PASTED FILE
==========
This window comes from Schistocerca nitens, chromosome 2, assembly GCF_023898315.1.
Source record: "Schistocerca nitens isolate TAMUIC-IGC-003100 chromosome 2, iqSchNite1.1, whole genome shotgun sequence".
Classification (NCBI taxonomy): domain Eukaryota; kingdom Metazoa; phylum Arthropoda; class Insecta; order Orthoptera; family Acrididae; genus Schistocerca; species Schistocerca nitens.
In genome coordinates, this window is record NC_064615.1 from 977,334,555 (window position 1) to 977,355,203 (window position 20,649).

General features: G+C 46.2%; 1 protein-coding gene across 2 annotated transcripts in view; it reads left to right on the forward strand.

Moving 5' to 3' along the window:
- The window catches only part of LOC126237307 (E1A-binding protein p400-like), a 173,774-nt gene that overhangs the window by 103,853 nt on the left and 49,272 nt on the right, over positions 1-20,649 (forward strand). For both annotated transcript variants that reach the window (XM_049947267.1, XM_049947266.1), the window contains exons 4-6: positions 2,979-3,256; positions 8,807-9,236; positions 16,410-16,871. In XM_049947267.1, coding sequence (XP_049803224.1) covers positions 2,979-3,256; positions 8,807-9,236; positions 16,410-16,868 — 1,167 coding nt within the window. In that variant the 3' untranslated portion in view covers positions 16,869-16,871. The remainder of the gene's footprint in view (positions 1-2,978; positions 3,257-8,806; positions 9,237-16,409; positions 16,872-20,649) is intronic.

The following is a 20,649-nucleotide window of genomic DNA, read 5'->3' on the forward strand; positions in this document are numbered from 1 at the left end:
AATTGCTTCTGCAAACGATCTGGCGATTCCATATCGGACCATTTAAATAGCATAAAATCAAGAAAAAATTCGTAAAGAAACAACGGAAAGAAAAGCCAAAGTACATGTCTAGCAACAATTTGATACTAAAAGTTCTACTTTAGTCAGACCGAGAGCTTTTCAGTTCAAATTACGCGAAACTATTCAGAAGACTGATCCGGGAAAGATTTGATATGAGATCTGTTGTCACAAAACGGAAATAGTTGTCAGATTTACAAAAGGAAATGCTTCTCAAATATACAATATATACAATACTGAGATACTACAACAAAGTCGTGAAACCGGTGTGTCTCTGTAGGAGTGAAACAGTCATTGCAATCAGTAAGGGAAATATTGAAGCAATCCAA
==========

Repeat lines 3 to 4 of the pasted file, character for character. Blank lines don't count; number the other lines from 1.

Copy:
Classification (NCBI taxonomy): domain Eukaryota; kingdom Metazoa; phylum Arthropoda; class Insecta; order Orthoptera; family Acrididae; genus Schistocerca; species Schistocerca nitens.
In genome coordinates, this window is record NC_064615.1 from 977,334,555 (window position 1) to 977,355,203 (window position 20,649).